Desperate Lives of Scavengers on a Harsh Streetscape

The shopping carts are operated by “drivers” making only a subsistence wage, receiving no health care, sick leave or vacation. Their low wages are a poor excuse for an assistance program. We root for them to thrive at it, at the same time we pray they can escape from it.

by Larry A. Rosenthal

Dogtown Redemption is a visit to a streetscape many of us see but rarely inhabit, a narrative filled with tragic heroes, and with tales of personal transcendence. The film reveals a gritty urban reality just blocks away from where many of us live.

In our homes with their locking doors, we mindlessly throw recyclables into their appropriate receptacles. And then we collectively close our eyes and never follow where those throwaways go, and the lives they come to affect.

Viewing this fine documentary is medicine truly needed. We must constantly rethink how we come together to respond to social needs. In that sense, Dogtown Redemption serves as a harsh indictment; we are tolerating others living in conditions neither healthy nor sustainable.

Some of us know how to help those who can help themselves. But that knowledge fails many of our neediest neighbors. The movie brings in focus what many of us find hard to witness. And it rivets our attention, its story bounding into our now open hearts.

In the policy world, and in the nonprofit system providing services to the homeless, we too often fall victim to burnout, to the hypothetical treatment of populations rather than real immersion in the lives of individuals, to the abstraction of jobs and budgets as work in the face of poverty gets “professionalized.”

Like a siren call prescribed from on high, Dogtown Redemption grabs us, makes our work real, and connects us to the desperation we must profoundly confront, with renewed vigor and dedication.

The life trajectories of Miss Kay, Jason and Landon, the film’s three main subjects, characterize a human drama, but an economic one as well. So often our policy cultures fall victim to our own best intentions.

A robust transit system for recyclable goods was a visionary goal at the dawn of the environmental movement. Limiting the cost of that system, to maximize the conservation of resources and reduce the landfill-insult to our planet, was a universal objective.

Dogtown Redemption brings us face to face with what the success of that objective truly entails. It is not what our environmental leaders ever had in mind.

The rough and tumble of a recycling lifestyle isn’t for everyone. In Dogtown Redemption, we see the tender balance of folks dedicated to their independence, striking hard against their challenges to find self-sufficiency, but also trapped in a world of narrowed choices.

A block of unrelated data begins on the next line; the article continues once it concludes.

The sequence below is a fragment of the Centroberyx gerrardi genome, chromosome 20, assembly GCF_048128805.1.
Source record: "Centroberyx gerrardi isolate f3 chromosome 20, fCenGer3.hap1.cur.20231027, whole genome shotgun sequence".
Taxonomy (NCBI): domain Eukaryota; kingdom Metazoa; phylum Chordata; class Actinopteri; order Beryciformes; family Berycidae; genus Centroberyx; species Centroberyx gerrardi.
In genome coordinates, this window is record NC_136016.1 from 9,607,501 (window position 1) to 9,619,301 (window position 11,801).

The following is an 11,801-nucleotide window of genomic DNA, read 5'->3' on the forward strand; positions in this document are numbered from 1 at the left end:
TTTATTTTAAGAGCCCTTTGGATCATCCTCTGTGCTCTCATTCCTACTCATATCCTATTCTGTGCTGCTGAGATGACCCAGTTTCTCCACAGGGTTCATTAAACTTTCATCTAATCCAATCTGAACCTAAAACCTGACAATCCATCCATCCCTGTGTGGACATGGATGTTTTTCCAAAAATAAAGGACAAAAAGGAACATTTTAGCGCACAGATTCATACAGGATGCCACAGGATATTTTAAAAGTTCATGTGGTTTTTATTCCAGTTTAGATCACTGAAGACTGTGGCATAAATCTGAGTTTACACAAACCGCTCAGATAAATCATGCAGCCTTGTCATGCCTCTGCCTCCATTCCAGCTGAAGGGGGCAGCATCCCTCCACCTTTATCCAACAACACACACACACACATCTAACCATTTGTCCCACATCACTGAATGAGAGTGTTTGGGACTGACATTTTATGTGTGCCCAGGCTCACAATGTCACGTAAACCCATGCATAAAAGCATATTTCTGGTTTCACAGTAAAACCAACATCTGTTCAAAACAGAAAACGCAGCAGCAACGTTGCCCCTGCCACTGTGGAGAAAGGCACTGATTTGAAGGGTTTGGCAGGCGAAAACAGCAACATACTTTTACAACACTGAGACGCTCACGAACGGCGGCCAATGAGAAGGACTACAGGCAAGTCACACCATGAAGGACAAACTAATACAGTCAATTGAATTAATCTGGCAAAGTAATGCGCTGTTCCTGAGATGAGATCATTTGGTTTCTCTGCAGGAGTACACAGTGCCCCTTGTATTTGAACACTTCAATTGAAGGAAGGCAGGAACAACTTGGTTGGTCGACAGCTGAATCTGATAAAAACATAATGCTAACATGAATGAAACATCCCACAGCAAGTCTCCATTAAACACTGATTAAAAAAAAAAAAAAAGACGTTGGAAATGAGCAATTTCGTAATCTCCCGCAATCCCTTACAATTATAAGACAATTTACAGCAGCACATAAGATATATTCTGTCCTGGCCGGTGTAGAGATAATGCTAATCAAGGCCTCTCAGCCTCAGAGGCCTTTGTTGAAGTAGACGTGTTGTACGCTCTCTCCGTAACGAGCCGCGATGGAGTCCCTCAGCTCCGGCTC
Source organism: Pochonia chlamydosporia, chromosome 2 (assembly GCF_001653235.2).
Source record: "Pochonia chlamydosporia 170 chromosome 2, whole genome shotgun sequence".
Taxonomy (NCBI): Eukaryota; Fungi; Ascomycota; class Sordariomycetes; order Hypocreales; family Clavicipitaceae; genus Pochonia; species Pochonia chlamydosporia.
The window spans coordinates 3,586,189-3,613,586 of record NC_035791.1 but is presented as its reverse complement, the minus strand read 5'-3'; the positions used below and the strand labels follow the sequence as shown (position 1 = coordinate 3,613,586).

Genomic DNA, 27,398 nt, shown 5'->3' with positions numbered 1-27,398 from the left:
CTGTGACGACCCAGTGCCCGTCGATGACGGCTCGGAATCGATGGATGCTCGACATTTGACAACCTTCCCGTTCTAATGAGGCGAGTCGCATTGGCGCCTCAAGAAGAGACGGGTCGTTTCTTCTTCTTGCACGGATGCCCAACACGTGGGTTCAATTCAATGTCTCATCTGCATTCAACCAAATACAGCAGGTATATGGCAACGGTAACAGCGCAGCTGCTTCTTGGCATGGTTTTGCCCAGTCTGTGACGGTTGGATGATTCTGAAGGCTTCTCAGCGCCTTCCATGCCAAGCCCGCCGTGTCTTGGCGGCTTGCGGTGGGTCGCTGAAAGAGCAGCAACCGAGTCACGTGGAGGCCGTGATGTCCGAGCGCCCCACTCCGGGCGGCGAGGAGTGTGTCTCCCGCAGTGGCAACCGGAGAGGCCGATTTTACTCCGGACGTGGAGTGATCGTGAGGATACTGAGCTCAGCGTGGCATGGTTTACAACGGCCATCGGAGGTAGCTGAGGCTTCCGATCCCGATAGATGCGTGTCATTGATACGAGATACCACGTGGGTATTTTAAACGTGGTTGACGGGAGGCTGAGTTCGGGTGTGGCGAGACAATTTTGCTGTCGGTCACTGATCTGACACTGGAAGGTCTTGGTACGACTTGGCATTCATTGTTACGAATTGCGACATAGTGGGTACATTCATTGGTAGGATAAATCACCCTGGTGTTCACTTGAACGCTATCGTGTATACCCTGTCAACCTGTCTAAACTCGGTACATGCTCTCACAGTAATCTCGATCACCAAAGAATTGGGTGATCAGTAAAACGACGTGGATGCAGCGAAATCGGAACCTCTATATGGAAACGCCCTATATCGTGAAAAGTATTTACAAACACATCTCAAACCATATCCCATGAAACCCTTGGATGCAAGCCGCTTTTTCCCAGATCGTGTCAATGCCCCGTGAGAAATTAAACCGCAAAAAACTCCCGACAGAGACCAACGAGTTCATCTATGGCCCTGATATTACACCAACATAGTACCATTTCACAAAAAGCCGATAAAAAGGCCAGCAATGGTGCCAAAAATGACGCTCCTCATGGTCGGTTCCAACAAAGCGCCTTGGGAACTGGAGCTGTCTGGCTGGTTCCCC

Recyclers push heavy, overburdened carts down Oakland streets. Lydia Gans photos

Recyclers push heavy, overburdened carts down Oakland streets. Lydia Gans photo


What on the surface looks like a private business becomes a kind of welfare office. There are no hidden treasures in that yard — just the physically punishing, day-to-day work of people pushing slow, heavily rolling burdens on the bumpy city streets and a small voucher in dollars and cents to show for all that toil.

We are made to think it is a profitable business for someone. The owner of the recycling yard — portrayed as a reasonable human being and a family man — bears the financial risk when the prices of materials change and global demand for recyclables shifts. But we also reckon with the reality that owners of businesses capture the spoils of others’ efforts.

The network of shopping carts is operated by “drivers” making only a subsistence wage, receiving no health care or other benefits, no sick leave or vacation, in constant competition with one another in what is a scavenging economy which takes all comers.

We are bound by twin perceptions — one, concerning the shameful necessities of this business; the other, a haunting thought that there may be no other way to make recycling work.

In the end, the economic opportunities the street’s scavengers enjoy are a poor excuse for a social assistance program.

We root for them to thrive at it, at the same time we pray they can escape from it.

Larry A. Rosenthal is an adjunct faculty in Public Policy, UC Berkeley, and Board President, Berkeley Food & Housing Project.

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